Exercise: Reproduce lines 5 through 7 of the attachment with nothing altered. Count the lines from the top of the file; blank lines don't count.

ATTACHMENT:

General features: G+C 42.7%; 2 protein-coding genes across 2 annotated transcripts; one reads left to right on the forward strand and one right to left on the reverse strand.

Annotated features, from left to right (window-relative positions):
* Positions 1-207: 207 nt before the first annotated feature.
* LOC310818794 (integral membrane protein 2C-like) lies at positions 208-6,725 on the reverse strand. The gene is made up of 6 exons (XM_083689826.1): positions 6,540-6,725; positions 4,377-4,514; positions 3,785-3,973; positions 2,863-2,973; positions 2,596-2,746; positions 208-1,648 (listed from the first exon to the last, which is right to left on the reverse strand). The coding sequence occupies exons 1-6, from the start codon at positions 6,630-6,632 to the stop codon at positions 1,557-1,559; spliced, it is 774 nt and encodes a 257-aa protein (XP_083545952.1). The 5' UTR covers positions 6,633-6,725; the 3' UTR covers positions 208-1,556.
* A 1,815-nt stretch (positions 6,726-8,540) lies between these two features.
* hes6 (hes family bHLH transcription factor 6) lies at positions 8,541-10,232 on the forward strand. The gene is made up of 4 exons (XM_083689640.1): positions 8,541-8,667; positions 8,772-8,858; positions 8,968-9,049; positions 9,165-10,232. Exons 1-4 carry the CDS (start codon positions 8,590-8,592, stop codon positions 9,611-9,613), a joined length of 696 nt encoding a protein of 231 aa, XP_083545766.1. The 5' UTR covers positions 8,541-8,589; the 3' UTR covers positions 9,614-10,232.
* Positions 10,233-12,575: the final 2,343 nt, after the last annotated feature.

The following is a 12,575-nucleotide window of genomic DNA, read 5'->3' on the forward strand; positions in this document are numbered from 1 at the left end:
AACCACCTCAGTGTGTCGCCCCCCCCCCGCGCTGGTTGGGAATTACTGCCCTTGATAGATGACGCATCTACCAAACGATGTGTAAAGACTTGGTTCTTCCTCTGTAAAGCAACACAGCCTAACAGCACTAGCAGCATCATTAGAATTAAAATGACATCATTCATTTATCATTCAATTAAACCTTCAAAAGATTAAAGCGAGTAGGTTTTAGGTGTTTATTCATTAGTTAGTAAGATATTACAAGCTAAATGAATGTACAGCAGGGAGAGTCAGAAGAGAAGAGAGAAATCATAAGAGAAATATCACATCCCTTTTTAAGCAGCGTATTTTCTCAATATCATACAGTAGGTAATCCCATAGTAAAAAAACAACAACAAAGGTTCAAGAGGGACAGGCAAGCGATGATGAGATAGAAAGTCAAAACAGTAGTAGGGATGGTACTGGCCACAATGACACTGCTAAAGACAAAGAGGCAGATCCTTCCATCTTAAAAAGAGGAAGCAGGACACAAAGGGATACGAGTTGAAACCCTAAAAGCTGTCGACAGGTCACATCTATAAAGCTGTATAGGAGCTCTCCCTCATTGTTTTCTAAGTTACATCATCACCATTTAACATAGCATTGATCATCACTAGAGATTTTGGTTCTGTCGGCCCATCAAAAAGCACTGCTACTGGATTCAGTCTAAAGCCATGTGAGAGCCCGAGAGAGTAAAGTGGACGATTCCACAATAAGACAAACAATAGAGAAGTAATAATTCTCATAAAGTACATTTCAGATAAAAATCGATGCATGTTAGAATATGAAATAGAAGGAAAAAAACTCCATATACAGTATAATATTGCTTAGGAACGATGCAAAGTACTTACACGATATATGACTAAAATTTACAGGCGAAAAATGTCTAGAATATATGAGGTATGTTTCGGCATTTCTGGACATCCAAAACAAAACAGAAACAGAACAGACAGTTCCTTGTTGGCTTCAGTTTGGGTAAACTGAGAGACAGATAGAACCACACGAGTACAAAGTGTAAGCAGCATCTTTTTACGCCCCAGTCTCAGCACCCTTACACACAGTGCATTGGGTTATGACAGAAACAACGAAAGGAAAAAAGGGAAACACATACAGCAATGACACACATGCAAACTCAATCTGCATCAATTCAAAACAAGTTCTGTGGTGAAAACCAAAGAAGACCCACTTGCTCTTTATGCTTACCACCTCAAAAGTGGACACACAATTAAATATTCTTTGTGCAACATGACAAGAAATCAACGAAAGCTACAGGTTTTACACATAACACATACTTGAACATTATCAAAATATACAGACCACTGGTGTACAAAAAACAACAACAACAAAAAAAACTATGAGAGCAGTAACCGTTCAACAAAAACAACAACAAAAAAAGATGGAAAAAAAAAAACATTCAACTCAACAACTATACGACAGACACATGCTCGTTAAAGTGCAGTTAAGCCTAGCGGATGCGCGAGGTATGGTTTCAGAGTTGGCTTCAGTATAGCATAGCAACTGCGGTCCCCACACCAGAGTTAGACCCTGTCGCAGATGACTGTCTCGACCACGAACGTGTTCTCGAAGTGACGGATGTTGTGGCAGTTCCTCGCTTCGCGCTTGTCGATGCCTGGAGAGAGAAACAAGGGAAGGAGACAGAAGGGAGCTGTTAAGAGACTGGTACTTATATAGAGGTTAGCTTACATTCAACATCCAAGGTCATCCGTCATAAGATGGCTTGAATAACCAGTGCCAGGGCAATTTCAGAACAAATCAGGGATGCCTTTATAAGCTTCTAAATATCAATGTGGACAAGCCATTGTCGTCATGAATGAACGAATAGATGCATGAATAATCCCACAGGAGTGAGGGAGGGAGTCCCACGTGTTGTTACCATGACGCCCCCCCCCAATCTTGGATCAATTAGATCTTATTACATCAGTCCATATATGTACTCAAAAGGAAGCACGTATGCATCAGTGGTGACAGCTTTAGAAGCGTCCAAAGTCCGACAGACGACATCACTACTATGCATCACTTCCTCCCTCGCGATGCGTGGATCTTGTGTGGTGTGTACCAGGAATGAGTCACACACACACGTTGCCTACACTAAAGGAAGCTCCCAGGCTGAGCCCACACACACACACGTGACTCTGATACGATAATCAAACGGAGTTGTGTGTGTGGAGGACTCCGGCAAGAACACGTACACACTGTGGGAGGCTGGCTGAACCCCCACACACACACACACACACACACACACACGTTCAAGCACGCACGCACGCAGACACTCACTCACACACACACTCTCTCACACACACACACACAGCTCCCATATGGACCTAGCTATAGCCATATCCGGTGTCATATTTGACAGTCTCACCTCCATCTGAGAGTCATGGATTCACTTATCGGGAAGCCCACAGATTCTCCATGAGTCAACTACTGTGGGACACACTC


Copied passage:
* A 1,815-nt stretch (positions 6,726-8,540) lies between these two features.
* hes6 (hes family bHLH transcription factor 6) lies at positions 8,541-10,232 on the forward strand. The gene is made up of 4 exons (XM_083689640.1): positions 8,541-8,667; positions 8,772-8,858; positions 8,968-9,049; positions 9,165-10,232. Exons 1-4 carry the CDS (start codon positions 8,590-8,592, stop codon positions 9,611-9,613), a joined length of 696 nt encoding a protein of 231 aa, XP_083545766.1. The 5' UTR covers positions 8,541-8,589; the 3' UTR covers positions 9,614-10,232.
* Positions 10,233-12,575: the final 2,343 nt, after the last annotated feature.